Asians Gather in Bali for Reagan Talks
Southeast Asian foreign ministers assembled Monday amid tight security for talks with President Reagan on regional security, trade and economic cooperation.
Reagan is to arrive in Bali today for a three-day stay before flying to Tokyo on Friday for the seven-nation economic summit of industrial nations. He is the first American President to visit Southeast Asia in more than a decade.
Philippine Vice President Salvador Laurel, who also serves as foreign minister, told reporters at Bali’s Ngurah Rai Airport that he hopes to discuss his country’s Communist insurgency and economic difficulties with Reagan and Secretary of State George P. Shultz.
Manila Seeks Help
Laurel said he will seek U.S. help in combatting the insurgency, which has claimed more than 700 lives since Corazon Aquino replaced deposed President Ferdinand E. Marcos in February.
It will be Reagan’s first direct meeting with an official of Aquino’s government.
Asked about his reaction to Reagan’s weekend telephone call to Marcos in Hawaii, Laurel said he is “curious to know what they talked about. But I think there’s really nothing wrong with that. I think Mr. Reagan is an old friend of Mr. Marcos.”
The White House has not officially disclosed the details of the phone call.
Laurel also reaffirmed his country’s commitment to the six-nation Assn. of Southeast Asian Nations that will meet with Reagan. The other foreign ministers are Siddhi Savetsila of Thailand, Suppiah Dhanabalan of Singapore, Ahmad Rithauddeen bin Ismael of Malaysia, Mohammed Bolkiah of Brunei and Mochtar Kusumaatmadja of Indonesia.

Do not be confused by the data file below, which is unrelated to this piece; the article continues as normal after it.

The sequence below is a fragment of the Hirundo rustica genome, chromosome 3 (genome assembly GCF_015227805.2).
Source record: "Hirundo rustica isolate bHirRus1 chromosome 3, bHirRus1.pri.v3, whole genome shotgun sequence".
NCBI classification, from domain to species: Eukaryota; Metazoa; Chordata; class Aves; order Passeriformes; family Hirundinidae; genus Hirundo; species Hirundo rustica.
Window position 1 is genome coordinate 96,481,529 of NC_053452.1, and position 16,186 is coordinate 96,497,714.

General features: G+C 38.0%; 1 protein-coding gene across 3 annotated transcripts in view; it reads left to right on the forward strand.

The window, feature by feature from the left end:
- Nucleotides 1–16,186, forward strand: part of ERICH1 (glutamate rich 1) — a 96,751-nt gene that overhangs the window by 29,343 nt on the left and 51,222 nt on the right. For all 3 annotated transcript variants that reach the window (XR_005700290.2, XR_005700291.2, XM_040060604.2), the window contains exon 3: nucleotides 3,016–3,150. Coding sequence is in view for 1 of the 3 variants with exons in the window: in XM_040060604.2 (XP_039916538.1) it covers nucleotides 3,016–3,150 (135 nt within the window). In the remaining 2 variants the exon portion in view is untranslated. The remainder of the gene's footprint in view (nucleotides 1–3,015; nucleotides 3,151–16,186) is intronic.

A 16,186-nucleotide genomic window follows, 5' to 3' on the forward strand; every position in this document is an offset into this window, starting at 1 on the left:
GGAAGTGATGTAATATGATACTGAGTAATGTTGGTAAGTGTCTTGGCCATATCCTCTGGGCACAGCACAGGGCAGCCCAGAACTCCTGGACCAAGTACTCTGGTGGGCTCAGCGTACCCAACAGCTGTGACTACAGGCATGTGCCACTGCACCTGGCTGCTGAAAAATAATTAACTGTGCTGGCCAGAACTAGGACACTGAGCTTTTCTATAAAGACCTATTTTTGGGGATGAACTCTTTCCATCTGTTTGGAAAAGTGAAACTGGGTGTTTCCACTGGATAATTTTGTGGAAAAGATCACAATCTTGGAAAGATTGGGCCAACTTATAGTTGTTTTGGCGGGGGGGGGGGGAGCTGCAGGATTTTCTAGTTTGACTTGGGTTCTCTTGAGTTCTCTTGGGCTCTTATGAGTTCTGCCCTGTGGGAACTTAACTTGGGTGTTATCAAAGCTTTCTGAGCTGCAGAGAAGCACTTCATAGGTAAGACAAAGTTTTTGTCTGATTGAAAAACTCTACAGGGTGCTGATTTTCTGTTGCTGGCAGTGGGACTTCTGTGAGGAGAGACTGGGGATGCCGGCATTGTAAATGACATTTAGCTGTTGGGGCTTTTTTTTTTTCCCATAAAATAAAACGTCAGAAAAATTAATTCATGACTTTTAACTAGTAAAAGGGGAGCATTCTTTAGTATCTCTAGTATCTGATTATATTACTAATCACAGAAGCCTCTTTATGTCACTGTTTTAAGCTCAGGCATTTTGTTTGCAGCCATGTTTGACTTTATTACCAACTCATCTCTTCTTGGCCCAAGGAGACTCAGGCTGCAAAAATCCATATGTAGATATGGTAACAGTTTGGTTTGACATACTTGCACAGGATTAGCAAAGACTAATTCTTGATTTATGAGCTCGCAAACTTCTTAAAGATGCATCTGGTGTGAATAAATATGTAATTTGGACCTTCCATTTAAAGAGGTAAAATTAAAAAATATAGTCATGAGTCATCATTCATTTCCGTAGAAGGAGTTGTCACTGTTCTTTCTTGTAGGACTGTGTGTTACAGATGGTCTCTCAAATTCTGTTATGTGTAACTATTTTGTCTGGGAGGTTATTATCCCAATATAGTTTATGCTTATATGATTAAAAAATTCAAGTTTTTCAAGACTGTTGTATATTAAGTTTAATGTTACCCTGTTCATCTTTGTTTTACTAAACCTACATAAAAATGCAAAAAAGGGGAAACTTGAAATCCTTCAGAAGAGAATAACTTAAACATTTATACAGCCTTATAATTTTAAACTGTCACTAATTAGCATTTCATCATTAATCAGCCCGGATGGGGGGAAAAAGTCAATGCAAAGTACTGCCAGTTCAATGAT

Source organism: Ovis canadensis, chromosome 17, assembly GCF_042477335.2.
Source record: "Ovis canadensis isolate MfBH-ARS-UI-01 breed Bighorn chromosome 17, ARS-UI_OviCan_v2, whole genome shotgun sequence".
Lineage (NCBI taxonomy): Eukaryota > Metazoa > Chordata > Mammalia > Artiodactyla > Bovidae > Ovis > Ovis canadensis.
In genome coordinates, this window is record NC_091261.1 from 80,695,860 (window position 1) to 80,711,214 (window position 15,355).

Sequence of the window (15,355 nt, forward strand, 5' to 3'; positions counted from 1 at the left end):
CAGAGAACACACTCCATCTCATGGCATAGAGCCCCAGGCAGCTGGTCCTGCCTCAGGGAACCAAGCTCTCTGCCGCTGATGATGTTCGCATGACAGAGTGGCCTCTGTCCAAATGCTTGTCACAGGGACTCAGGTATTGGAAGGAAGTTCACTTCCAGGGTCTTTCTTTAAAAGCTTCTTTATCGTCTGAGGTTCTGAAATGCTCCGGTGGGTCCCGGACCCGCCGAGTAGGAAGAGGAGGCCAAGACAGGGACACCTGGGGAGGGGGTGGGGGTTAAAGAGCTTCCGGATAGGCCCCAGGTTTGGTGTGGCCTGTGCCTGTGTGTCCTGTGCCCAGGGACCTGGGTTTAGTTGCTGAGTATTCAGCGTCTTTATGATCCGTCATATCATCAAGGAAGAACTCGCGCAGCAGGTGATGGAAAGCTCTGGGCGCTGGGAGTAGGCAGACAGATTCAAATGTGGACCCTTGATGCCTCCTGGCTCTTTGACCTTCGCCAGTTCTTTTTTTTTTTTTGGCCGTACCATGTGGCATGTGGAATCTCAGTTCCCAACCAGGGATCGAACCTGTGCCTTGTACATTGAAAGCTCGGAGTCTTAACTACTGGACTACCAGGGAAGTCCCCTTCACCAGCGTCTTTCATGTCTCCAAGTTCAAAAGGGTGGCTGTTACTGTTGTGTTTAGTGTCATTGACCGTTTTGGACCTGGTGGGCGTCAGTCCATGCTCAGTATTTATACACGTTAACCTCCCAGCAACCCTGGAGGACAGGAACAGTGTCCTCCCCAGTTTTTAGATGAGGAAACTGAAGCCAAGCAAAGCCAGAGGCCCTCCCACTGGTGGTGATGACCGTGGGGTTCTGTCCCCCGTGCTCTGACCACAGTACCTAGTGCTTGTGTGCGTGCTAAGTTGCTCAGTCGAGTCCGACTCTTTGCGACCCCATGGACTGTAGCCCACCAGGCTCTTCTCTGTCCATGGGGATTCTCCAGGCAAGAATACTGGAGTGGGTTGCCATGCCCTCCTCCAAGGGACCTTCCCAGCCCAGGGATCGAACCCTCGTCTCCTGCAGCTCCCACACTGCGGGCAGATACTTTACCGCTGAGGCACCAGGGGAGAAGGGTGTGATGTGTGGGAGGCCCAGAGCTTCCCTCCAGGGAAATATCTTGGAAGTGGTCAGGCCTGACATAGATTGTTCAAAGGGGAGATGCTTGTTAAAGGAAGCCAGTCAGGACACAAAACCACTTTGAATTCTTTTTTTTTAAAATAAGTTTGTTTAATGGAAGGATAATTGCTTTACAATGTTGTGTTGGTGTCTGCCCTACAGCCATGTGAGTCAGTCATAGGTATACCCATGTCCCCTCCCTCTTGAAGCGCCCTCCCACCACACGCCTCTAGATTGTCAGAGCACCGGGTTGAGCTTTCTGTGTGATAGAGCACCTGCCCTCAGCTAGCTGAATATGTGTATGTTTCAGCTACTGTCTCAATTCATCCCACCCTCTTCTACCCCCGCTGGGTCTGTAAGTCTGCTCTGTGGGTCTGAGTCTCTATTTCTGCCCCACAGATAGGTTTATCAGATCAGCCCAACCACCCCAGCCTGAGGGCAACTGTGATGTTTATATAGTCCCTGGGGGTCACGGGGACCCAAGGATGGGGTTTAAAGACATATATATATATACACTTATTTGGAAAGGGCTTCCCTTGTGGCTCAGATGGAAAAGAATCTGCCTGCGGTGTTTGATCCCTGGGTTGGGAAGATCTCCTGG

With the ministers’ arrivals, Bali’s lush tranquility was interrupted by the wails of police sirens as motorcades of VIPs sped along the island’s narrow roads.
One Western tourist taking snapshots of the luxury Nusa Dua Hotel, where Reagan and his entourage will stay, was held briefly by overzealous security guards who confiscated his film.
Police and military security squads drilled amid palm trees and sealed off Bali’s southern Nusa Dua peninsula to unauthorized personnel while two warships patrolled offshore.
About 800 journalists are covering the event.
The Indonesian Foreign Ministry said the six foreign ministers will meet today to thrash out united stands on issues to be discussed Thursday in a joint meeting with Reagan.
The ministers will meet individually with Shultz on Wednesday while Reagan and his wife, Nancy, rest after their 15-hour flight from Hawaii.
Meeting With Suharto
Also on Thursday, Reagan will meet with Indonesian President Suharto.
More than 100 members of Congress have urged Reagan to confront Suharto about reports of human rights violations on the island enclave of East Timor, a former Portuguese colony invaded by Indonesia in 1975. Fighting in East Timor continues.
“We continue to be deeply concerned about the human tragedy in East Timor,” the 125 bipartisan House members said in a letter to Reagan released Monday. “Armed conflict in the territory persists, as do reports of atrocities such as disappearances, summary executions, torture and forced birth control.”
However, State Department spokesman Edward P. Djerejian said, “We don’t expect it (human rights issue) to be a major item on the agenda” with Suharto.
No Fixed Agenda
Southeast Asian officials said there will be no fixed agenda for their talks with Reagan. However, several said they want to press for a more active U.S. role in achieving a Cambodian settlement, and they also express concern about falling oil and commodity prices.
They said the organization would like Washington to use its influence with Peking, Moscow and the groups involved in the Cambodian conflict to pave the way for a negotiated settlement. Several guerrilla groups are battling the Vietnamese-installed regime in Cambodia.